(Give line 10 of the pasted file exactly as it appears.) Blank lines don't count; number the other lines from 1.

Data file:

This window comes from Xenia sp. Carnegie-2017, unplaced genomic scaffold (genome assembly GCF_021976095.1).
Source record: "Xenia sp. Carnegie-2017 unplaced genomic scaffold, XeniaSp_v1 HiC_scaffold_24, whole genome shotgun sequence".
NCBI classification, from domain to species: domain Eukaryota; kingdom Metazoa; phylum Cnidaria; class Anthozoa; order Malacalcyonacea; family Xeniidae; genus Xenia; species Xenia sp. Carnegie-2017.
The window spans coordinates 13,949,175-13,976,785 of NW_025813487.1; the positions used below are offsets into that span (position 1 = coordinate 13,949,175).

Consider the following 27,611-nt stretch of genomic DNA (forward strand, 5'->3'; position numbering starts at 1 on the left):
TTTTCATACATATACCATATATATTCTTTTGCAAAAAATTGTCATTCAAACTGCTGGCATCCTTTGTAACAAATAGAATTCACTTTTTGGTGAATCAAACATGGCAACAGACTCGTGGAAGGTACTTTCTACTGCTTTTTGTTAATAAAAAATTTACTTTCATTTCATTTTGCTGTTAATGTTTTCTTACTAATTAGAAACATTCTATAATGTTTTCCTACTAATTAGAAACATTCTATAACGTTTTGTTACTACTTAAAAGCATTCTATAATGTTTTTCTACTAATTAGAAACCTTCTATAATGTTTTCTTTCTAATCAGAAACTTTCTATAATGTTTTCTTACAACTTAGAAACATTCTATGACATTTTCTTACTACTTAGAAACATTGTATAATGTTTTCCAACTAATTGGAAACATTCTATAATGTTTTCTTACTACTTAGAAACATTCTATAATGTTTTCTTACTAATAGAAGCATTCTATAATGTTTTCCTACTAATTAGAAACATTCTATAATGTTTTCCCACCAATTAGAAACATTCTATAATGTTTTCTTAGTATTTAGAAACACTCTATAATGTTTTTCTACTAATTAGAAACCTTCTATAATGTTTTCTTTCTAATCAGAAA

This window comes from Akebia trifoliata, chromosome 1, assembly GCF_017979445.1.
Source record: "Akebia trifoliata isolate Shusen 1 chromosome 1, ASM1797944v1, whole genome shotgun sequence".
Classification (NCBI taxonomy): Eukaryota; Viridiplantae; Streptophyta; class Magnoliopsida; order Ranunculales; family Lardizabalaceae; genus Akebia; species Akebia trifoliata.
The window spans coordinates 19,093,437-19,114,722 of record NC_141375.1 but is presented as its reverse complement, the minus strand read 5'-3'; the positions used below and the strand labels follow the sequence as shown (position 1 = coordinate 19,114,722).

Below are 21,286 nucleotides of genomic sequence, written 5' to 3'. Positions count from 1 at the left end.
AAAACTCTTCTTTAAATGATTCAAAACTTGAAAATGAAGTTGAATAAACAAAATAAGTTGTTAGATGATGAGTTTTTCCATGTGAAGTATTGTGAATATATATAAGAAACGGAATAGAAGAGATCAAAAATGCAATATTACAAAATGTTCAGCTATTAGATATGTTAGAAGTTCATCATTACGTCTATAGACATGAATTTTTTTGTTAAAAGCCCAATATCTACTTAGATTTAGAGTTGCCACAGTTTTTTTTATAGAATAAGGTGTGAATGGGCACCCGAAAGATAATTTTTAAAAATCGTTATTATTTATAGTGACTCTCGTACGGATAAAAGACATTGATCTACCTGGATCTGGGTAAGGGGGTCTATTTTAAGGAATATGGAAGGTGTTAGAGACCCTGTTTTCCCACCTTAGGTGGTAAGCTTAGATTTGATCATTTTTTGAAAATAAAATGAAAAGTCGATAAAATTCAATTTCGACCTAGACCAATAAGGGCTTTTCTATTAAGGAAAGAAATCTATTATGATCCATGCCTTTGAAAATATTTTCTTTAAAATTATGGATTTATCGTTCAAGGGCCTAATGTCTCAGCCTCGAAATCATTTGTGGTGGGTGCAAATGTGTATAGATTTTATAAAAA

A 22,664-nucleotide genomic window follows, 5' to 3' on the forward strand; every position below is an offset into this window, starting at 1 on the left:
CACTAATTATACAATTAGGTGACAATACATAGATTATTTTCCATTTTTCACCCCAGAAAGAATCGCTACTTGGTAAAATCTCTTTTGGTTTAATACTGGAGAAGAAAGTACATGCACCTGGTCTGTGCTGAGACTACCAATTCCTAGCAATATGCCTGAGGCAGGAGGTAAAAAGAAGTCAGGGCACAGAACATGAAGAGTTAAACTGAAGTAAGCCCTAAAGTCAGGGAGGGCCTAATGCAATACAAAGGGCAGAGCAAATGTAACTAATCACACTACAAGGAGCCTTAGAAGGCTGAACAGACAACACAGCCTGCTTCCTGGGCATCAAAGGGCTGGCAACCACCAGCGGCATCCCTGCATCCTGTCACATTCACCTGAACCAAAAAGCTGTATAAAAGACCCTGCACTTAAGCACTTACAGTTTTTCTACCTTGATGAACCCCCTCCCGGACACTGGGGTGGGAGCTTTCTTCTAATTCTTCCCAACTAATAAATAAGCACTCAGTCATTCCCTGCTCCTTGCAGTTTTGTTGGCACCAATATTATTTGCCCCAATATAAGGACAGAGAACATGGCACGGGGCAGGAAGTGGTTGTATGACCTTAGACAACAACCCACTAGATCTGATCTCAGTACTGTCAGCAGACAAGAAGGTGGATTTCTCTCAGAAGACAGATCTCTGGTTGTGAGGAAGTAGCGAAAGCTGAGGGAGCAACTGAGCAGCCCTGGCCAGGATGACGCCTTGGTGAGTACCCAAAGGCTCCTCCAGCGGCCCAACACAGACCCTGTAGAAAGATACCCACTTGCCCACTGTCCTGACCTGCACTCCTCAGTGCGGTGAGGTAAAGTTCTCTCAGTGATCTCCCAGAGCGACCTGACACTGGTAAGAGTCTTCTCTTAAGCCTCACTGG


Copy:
The window spans coordinates 19,093,437-19,114,722 of record NC_141375.1 but is presented as its reverse complement, the minus strand read 5'-3'; the positions used below and the strand labels follow the sequence as shown (position 1 = coordinate 19,114,722).